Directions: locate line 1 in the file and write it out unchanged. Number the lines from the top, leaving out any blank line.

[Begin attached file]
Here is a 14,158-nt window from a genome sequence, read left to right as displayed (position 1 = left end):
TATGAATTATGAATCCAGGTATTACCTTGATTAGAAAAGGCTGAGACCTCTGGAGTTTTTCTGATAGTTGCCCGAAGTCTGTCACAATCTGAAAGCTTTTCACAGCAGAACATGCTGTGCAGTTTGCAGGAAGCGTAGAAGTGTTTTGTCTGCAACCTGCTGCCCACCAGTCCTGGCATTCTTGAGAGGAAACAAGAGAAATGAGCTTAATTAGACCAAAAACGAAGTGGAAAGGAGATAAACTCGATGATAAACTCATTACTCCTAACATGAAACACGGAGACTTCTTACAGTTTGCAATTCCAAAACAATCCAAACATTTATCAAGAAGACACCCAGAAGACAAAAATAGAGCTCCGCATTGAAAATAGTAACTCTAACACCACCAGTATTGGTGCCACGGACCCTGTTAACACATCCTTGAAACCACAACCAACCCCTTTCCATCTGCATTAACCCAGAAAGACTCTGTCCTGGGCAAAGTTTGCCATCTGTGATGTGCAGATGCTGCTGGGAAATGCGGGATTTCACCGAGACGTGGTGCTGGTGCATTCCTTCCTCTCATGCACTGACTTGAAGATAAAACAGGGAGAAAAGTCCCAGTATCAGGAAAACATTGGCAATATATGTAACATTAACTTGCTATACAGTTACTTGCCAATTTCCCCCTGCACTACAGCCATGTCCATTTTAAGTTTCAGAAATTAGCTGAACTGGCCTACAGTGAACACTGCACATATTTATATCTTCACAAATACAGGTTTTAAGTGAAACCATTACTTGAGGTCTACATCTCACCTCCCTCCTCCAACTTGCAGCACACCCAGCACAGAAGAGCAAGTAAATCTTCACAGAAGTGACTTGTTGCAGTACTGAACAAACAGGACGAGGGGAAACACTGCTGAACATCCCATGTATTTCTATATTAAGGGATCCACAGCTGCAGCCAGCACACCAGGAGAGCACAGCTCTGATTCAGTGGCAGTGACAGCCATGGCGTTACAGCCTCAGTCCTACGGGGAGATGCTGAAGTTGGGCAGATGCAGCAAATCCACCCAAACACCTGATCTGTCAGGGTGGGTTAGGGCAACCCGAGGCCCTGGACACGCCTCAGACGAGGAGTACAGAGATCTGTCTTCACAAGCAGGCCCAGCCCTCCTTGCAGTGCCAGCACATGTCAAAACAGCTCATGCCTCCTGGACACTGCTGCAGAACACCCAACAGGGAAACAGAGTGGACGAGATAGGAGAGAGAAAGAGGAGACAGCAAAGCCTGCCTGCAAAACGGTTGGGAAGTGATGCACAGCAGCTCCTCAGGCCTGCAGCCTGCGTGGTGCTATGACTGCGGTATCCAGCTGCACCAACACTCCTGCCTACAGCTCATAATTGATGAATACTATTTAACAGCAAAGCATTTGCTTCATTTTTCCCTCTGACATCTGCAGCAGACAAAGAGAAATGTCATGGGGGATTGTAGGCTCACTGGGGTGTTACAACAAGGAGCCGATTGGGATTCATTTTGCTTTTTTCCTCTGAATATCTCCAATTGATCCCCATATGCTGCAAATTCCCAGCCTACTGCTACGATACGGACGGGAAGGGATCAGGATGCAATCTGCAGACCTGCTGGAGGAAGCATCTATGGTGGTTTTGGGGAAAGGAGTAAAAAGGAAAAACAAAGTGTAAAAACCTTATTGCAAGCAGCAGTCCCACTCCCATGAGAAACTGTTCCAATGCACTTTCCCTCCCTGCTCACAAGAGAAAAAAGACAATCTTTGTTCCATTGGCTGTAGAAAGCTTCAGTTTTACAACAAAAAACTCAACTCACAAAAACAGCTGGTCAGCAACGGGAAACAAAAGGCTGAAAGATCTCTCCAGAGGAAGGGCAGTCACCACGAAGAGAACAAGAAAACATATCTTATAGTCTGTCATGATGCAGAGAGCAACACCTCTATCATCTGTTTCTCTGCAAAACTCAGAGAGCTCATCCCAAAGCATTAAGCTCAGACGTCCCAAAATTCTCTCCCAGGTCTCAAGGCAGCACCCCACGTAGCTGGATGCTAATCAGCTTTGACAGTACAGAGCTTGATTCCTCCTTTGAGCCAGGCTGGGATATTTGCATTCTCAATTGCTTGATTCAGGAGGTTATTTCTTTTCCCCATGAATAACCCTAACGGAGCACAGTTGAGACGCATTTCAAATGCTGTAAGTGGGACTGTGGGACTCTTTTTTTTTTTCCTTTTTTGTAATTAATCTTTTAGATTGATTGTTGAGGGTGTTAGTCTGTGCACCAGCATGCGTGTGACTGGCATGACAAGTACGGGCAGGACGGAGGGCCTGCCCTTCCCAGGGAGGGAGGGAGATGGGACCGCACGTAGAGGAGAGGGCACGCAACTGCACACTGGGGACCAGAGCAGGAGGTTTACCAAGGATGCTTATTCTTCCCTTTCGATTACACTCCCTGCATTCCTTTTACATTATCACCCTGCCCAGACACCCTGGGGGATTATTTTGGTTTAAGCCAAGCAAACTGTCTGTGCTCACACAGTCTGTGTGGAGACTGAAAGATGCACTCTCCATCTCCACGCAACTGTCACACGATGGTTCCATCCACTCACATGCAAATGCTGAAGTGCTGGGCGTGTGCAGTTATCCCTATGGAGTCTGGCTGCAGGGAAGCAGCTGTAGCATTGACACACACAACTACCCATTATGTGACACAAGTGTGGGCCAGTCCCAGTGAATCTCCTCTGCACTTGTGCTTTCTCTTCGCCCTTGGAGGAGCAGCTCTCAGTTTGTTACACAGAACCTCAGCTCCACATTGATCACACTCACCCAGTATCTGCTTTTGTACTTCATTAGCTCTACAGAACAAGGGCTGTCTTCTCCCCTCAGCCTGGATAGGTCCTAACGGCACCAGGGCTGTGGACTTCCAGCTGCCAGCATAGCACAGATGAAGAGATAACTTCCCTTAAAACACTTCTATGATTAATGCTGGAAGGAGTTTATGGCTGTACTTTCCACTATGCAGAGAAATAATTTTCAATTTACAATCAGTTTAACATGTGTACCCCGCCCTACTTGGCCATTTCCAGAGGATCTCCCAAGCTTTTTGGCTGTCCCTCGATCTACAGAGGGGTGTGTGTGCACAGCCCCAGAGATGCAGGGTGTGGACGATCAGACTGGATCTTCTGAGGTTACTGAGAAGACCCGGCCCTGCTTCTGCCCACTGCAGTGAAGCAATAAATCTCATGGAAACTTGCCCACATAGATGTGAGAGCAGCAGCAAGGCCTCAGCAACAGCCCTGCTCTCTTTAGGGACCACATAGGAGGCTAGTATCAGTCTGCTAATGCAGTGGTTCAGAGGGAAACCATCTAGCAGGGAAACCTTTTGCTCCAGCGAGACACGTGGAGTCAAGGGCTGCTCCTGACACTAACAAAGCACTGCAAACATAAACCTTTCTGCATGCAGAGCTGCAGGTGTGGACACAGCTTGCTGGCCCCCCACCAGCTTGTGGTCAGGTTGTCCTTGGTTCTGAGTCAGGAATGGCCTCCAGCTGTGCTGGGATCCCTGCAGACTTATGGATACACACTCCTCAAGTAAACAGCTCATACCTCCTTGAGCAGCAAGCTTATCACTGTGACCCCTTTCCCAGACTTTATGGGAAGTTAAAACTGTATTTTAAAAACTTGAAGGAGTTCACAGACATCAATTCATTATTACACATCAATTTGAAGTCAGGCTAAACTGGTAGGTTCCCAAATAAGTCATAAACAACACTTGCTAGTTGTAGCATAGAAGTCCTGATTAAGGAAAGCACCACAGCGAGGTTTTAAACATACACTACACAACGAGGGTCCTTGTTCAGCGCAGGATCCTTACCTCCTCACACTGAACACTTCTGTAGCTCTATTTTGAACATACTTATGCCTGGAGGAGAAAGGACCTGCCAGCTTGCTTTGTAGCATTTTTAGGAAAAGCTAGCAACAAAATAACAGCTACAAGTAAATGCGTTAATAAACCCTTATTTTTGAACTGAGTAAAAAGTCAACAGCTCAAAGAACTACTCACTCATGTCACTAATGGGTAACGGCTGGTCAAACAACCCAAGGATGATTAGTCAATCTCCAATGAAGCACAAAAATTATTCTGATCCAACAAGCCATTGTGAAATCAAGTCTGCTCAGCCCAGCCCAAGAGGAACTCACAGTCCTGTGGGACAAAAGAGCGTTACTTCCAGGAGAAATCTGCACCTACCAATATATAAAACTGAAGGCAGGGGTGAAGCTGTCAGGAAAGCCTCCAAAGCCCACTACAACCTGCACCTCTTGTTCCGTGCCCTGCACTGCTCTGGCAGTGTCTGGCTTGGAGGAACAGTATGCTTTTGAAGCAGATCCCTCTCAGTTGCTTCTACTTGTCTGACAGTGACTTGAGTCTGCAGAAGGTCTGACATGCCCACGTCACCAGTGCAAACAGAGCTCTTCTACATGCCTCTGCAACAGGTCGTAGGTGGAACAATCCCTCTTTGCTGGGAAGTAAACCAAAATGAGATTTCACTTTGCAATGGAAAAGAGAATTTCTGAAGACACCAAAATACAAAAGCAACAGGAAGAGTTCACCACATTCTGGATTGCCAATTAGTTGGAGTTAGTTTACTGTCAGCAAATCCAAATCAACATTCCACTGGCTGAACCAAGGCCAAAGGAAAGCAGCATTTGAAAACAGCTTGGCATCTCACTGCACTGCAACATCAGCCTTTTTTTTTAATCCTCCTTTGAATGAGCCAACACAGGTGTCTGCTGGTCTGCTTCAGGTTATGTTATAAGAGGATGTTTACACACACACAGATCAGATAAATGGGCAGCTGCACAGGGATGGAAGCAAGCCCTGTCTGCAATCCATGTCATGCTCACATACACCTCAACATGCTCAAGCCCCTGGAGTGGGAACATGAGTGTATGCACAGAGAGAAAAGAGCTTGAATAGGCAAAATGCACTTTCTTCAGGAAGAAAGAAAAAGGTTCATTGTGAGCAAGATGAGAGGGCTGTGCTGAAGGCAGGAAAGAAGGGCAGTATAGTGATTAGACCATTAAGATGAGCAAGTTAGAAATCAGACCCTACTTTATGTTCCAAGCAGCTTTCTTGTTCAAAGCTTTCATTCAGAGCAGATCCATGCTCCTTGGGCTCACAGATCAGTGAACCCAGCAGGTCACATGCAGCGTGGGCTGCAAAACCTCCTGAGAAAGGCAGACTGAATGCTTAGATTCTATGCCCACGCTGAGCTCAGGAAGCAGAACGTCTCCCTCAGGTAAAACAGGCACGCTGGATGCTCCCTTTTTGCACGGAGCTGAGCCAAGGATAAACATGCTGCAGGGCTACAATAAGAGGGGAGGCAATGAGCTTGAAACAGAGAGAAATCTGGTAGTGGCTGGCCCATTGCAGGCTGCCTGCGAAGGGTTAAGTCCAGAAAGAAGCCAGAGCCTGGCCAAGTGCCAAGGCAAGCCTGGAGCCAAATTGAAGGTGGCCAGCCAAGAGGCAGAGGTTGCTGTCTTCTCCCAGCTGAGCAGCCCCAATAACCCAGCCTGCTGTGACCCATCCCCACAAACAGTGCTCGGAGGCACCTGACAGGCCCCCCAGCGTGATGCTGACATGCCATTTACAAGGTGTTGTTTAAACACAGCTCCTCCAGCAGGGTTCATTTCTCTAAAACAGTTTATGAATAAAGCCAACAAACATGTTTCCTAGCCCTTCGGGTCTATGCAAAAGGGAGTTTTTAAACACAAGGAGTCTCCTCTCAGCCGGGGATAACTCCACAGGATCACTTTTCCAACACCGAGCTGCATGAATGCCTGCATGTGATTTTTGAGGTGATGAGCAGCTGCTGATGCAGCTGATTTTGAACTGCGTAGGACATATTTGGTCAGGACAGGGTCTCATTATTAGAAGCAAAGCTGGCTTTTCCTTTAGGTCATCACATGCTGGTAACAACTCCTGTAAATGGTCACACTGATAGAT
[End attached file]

Here is a 14,158-nt window from a genome sequence, read left to right as displayed (position 1 = left end):